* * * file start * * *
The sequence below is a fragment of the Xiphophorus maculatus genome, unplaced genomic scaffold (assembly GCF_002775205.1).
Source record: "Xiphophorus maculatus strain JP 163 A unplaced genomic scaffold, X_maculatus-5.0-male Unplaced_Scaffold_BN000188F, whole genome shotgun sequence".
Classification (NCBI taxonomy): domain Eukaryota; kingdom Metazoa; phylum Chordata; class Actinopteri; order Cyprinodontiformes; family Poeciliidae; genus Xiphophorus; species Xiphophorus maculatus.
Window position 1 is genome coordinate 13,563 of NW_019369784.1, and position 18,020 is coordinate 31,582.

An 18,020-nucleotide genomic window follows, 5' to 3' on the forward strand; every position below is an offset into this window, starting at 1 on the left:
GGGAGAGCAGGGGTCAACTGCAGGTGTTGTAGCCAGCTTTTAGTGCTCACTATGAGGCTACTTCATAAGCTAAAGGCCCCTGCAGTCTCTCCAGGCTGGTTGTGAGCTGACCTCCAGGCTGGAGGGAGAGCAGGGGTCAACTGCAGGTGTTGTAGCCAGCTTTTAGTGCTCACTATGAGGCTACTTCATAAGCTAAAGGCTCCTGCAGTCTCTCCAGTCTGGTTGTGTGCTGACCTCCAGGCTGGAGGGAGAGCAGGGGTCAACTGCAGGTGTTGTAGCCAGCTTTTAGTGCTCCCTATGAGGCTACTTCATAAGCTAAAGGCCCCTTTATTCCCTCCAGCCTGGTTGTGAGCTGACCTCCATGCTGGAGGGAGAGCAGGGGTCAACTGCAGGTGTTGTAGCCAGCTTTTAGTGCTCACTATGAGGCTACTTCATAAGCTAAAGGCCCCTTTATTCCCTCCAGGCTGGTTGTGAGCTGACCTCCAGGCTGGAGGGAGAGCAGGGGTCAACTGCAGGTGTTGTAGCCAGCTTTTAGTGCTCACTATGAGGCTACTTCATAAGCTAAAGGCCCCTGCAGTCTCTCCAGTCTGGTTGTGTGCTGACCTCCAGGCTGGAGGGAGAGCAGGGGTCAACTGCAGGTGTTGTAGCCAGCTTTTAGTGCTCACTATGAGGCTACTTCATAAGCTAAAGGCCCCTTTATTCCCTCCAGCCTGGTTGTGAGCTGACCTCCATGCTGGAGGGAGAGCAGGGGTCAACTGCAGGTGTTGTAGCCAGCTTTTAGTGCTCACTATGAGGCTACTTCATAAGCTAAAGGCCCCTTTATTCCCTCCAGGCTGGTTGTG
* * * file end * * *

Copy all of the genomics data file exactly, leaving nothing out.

The sequence below is a fragment of the Xiphophorus maculatus genome, unplaced genomic scaffold (assembly GCF_002775205.1).
Source record: "Xiphophorus maculatus strain JP 163 A unplaced genomic scaffold, X_maculatus-5.0-male Unplaced_Scaffold_BN000188F, whole genome shotgun sequence".
Classification (NCBI taxonomy): domain Eukaryota; kingdom Metazoa; phylum Chordata; class Actinopteri; order Cyprinodontiformes; family Poeciliidae; genus Xiphophorus; species Xiphophorus maculatus.
Window position 1 is genome coordinate 13,563 of NW_019369784.1, and position 18,020 is coordinate 31,582.

An 18,020-nucleotide genomic window follows, 5' to 3' on the forward strand; every position below is an offset into this window, starting at 1 on the left:
GGGAGAGCAGGGGTCAACTGCAGGTGTTGTAGCCAGCTTTTAGTGCTCACTATGAGGCTACTTCATAAGCTAAAGGCCCCTGCAGTCTCTCCAGGCTGGTTGTGAGCTGACCTCCAGGCTGGAGGGAGAGCAGGGGTCAACTGCAGGTGTTGTAGCCAGCTTTTAGTGCTCACTATGAGGCTACTTCATAAGCTAAAGGCTCCTGCAGTCTCTCCAGTCTGGTTGTGTGCTGACCTCCAGGCTGGAGGGAGAGCAGGGGTCAACTGCAGGTGTTGTAGCCAGCTTTTAGTGCTCCCTATGAGGCTACTTCATAAGCTAAAGGCCCCTTTATTCCCTCCAGCCTGGTTGTGAGCTGACCTCCATGCTGGAGGGAGAGCAGGGGTCAACTGCAGGTGTTGTAGCCAGCTTTTAGTGCTCACTATGAGGCTACTTCATAAGCTAAAGGCCCCTTTATTCCCTCCAGGCTGGTTGTGAGCTGACCTCCAGGCTGGAGGGAGAGCAGGGGTCAACTGCAGGTGTTGTAGCCAGCTTTTAGTGCTCACTATGAGGCTACTTCATAAGCTAAAGGCCCCTGCAGTCTCTCCAGTCTGGTTGTGTGCTGACCTCCAGGCTGGAGGGAGAGCAGGGGTCAACTGCAGGTGTTGTAGCCAGCTTTTAGTGCTCACTATGAGGCTACTTCATAAGCTAAAGGCCCCTTTATTCCCTCCAGCCTGGTTGTGAGCTGACCTCCATGCTGGAGGGAGAGCAGGGGTCAACTGCAGGTGTTGTAGCCAGCTTTTAGTGCTCACTATGAGGCTACTTCATAAGCTAAAGGCCCCTTTATTCCCTCCAGGCTGGTTGTG